Top Irish income bracket emits almost as much as bottom 50 per cent

Published by Kayle Crosson on

21 September 2020 

The richest 10 per cent of the country emits almost as much as the bottom 50 per cent, a new report from Oxfam Ireland reveals. 

The authors found that almost half a million of the population fall into the top 10 per cent of earners, while the bottom half is five times that size, coming in at 2.3 million. 

The statistic was revealed in Oxfam’s new report, Confronting Carbon Inequality, which drew on data from 1990 to 2015. 

In highlighting the fundamentally unequal share of responsibility for Ireland’s emissions, Oxfam found that the distribution mirrors global trends whereby higher income groups expend significantly more carbon emissions than lower income groups. 

Globally, annual emissions grew by 60 per cent between 1990 and 2015, with the top 5 per cent being responsible for over a third of this increase. 

When looking at the highest 10 per cent income bracket, the group accounted for over half of emissions added to the atmosphere between 1990 and 2015. 

The top one per cent alone made up 15 per cent of the total figure, which eclipses the climate impact of more than all the citizens of the European Union and more than twice that of the 3.1 billion poorest half of humanity. 

Additionally, within the same time frame, the richest ten per cent spent a third of the total global 1.5 C carbon budget. 

Achieving climate justice, the report stressed, must see those who have contributed the most to the climate crisis bearing the greatest responsibility in addressing it.

In order to do this, the authors said, “Ireland must put tackling the twin climate and inequality crises at the heart of their Covid-19 economic recovery”. 

Highly intensive carbon intensive consumption 

The research does not explicitly name the forms of consumption of the highest income groups but infers from another study that top 10 and 1 per cent of EU emitters see the largest share of their emissions come from transport, namely car journeys and flights.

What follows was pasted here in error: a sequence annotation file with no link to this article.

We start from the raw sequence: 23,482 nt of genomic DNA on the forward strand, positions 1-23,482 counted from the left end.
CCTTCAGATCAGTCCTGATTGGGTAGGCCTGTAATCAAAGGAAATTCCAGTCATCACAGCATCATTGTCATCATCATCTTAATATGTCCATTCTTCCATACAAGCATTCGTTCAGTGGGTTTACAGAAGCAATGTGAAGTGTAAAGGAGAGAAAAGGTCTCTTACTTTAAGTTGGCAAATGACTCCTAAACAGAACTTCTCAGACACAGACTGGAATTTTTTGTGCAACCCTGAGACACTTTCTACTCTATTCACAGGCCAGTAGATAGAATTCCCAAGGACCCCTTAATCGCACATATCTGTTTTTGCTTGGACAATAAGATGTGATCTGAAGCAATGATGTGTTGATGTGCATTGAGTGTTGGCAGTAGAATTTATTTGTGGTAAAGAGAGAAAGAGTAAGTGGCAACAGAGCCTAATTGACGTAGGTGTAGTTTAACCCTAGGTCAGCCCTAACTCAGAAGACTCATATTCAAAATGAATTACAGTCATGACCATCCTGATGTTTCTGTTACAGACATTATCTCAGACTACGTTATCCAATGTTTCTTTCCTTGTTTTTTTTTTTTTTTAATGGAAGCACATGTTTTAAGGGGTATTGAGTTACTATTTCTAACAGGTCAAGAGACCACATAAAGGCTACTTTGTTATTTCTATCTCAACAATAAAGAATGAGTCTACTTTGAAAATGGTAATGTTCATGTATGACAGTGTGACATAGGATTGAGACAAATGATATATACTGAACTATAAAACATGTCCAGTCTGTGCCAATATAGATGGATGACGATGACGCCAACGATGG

Another study showed that 10 per cent of the richest households globally use around 45 per cent of all the energy linked to land transport and around 75 per cent of all energy linked to aviation. 

The bottom half of the world’s economy uses 10 and 5 per cent respectively for land and air transport. 

Until governments confront carbon inequality, “a wealthy minority will continue to enjoy the luxuries of over-consumption” while fuelling the climate crisis, according to Chief Executive of Oxfam Ireland Jim Clarken. 

“Simply rebooting our outdated, unfair and polluting pre-Covid economies is no longer a viable option. Governments must seize this opportunity to reshape our economies and build a better tomorrow for us all,” Mr. Clarken said. 

Budget recommendations 

In order to address carbon inequality, Oxfam Ireland outlined a number of actions for the Government to consider in the forthcoming budget for 2021. 

Such actions include equality proofing climate actions to offset any negative impacts felt by low-income groups, introducing focused policy measures that target excessive and luxury emissions, ending tax breaks for aircraft fuel and exploring mechanisms to discourage frequent fliers. 

Government bailouts and subsidies should cease for luxury carbon consumption sectors and instead investment should be expanded into low carbon sectors, like health and social care. 

Additionally, for those most impacted by the transition to a post-carbon future, new decent job guarantees should be designed for those sectors of the economy that are set to be most impacted by the transition. 

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